The President really wants states to expand their Medicaid programs for the success of the ACA and has shown this by giving states a lot of flexibility in doing so. For example, in Iowa, HHS has approved letting the state use Medicaid funds to buy private polices through the health exchange for those eligible. Expanding Medicaid is one of the easiest ways to reduce the number of uninsured in a state. In most states prior to the passage of the ACA, adults without dependent children did not qualify for Medicaid no matter how low their income.
Medicaid is a state-federal partnership program with the federal government paying at least half the programs costs; more in states with higher poverty rates. As the President said, the federal government is paying 100% of the cost of state’s Medicaid expansion for three years and then a higher than usual percentage for the next several years. So it seems like a no-brainer for states to expand their Medicaid programs and insurer their residents at no cost. The President is correct that states that have not expanded their Medicaid programs have done so largely for political reasons. All of the states that have not expanded are led by Republican governors or controlled by Republican legislatures. In states’ defense, they say they are worried that once people get on Medicaid it will be too difficult politically to eliminate their eligibility once the states are responsible for a higher percentage of their costs.
Oceanlvr722, The fee for not having insurance in 2014 is $95 per adult and $47.50 per child or 1% of your taxable income, whichever is greater. Your tax penalty for not having insurance is paid on your federal income taxes at the end of the year. If your taxable income is below 133% of the federal poverty level you are exempt from this tax. The total penalty for the taxable year cannot exceed the national average of the annual premiums of a bronze-level health insurance plan offered through the health insurance marketplaces. If you are uninsured for more than 3 months but less than the full year you pay 1/12 of the penalty for every month you are uninsured.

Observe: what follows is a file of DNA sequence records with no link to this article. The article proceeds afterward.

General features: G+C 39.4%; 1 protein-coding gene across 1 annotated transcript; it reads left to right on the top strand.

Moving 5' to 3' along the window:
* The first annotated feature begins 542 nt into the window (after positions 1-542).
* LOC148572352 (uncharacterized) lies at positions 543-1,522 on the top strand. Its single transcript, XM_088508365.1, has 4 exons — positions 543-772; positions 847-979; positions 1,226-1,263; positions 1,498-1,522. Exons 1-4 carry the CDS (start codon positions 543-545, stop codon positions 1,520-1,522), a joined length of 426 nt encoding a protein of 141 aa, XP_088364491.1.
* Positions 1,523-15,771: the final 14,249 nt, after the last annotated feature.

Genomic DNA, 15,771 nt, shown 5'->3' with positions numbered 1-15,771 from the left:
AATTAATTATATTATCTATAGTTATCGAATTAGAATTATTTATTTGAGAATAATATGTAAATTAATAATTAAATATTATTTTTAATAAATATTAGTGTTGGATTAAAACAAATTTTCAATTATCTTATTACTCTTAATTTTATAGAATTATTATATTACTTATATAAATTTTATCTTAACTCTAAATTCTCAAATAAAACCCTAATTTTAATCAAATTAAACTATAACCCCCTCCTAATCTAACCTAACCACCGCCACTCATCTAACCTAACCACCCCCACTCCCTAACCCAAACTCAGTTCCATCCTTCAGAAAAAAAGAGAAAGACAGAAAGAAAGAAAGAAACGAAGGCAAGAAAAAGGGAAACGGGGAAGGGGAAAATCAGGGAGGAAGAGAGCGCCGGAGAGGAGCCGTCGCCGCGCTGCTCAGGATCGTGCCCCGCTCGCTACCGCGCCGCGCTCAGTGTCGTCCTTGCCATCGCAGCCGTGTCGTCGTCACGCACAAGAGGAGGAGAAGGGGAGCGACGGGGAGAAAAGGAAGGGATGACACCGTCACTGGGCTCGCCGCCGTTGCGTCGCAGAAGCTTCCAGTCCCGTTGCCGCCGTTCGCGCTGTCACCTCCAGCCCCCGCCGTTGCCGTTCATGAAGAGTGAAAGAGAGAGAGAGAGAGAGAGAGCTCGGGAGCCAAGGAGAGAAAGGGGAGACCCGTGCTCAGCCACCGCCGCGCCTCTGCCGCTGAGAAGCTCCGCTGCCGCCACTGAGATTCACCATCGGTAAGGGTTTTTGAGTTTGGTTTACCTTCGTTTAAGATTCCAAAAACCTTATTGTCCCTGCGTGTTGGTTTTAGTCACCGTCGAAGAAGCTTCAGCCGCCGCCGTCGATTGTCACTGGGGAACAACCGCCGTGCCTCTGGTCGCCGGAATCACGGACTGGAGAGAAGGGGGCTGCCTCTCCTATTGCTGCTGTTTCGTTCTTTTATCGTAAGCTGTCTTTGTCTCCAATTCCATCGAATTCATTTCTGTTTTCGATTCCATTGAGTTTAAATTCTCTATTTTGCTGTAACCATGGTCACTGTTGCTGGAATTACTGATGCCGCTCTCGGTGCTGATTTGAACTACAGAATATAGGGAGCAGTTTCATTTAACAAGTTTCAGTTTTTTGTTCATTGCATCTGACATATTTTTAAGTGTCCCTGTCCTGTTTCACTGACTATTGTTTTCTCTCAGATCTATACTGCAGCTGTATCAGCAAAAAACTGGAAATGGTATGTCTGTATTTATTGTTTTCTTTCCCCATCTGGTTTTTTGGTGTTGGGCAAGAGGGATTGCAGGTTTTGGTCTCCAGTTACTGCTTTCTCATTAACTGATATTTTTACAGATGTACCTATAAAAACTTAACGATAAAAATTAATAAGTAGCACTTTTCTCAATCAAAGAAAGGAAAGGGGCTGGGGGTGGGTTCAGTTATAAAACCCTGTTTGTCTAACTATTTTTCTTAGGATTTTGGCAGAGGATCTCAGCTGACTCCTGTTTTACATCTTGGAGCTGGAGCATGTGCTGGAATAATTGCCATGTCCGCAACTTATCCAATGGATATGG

Meg, if you are unemployed and have no income, you should check with your state’s marketplace to see if you qualify for Medicaid. You have to apply, Medicaid does not automatically come with unemployment insurance.
rcmodelr - he didn't use a prompter, actually.
Although we didn't get to ask about dental care at the interivew, many readers asked about it.
In states that haven't expanded Medicaid people face a sharp cliff in purchasing health insurance. If your family income is at or above poverty in those states you can get a subsidy for health insurance coverage through Healthcare.gov. If your family income is just below poverty in a state that didn't expand Medicaid you may not have any affordable options for health insurance
Gail, Dental coverage for children one of the essential benefits under ACA, but not for adults. You can shop for Dental coverage on Healthcare.cov
The ACA has a list of 10 essential health benefits, including things like hospitalization and ER visits, maternity care, prescription drugs, mental health treatment. You can find that list on healthcare.gov. I was a little surprised the President didn’t talk about essential health benefits requirements. Prior to the ACA it was very difficult for women to buy an affordable policy in the individual market that included maternity care.
The coverages sold in the Marketplace are private insurance plans. The networks of providers may be narrow, not all doctors are in every plan, but in most markets most doctors and hospitals are in some plan offered on the Marketplace. It is one of the insurance plan features you need to investigate when choosing a plan.
No, you do not have to pick a new plan if you are on Medicaid and Medicare. Your coverage will continue as it has been.